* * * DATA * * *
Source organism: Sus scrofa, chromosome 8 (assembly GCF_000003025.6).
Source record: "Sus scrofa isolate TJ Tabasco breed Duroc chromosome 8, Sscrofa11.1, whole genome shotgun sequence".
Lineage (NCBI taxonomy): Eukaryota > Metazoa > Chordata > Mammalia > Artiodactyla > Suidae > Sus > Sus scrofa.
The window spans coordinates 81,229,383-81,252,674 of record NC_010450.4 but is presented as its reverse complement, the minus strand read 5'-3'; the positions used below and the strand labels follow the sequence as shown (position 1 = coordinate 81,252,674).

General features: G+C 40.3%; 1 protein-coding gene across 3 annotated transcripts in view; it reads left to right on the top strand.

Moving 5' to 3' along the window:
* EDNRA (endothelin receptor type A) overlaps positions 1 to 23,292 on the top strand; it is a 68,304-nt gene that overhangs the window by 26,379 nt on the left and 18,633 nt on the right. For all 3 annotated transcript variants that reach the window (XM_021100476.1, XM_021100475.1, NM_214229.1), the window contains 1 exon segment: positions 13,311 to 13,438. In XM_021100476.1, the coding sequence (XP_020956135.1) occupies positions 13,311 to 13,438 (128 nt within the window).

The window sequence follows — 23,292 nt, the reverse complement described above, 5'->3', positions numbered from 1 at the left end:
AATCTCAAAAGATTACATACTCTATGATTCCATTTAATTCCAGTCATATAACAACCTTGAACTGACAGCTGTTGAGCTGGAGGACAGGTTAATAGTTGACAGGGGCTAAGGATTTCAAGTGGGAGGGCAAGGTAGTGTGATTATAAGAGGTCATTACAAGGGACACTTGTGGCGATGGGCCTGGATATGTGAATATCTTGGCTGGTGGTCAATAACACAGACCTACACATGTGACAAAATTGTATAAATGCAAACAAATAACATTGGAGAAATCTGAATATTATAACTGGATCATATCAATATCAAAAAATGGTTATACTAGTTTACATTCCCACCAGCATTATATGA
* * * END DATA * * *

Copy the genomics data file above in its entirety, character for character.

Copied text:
Source organism: Sus scrofa, chromosome 8 (assembly GCF_000003025.6).
Source record: "Sus scrofa isolate TJ Tabasco breed Duroc chromosome 8, Sscrofa11.1, whole genome shotgun sequence".
Lineage (NCBI taxonomy): Eukaryota > Metazoa > Chordata > Mammalia > Artiodactyla > Suidae > Sus > Sus scrofa.
The window spans coordinates 81,229,383-81,252,674 of record NC_010450.4 but is presented as its reverse complement, the minus strand read 5'-3'; the positions used below and the strand labels follow the sequence as shown (position 1 = coordinate 81,252,674).

General features: G+C 40.3%; 1 protein-coding gene across 3 annotated transcripts in view; it reads left to right on the top strand.

Moving 5' to 3' along the window:
* EDNRA (endothelin receptor type A) overlaps positions 1 to 23,292 on the top strand; it is a 68,304-nt gene that overhangs the window by 26,379 nt on the left and 18,633 nt on the right. For all 3 annotated transcript variants that reach the window (XM_021100476.1, XM_021100475.1, NM_214229.1), the window contains 1 exon segment: positions 13,311 to 13,438. In XM_021100476.1, the coding sequence (XP_020956135.1) occupies positions 13,311 to 13,438 (128 nt within the window).

The window sequence follows — 23,292 nt, the reverse complement described above, 5'->3', positions numbered from 1 at the left end:
AATCTCAAAAGATTACATACTCTATGATTCCATTTAATTCCAGTCATATAACAACCTTGAACTGACAGCTGTTGAGCTGGAGGACAGGTTAATAGTTGACAGGGGCTAAGGATTTCAAGTGGGAGGGCAAGGTAGTGTGATTATAAGAGGTCATTACAAGGGACACTTGTGGCGATGGGCCTGGATATGTGAATATCTTGGCTGGTGGTCAATAACACAGACCTACACATGTGACAAAATTGTATAAATGCAAACAAATAACATTGGAGAAATCTGAATATTATAACTGGATCATATCAATATCAAAAAATGGTTATACTAGTTTACATTCCCACCAGCATTATATGA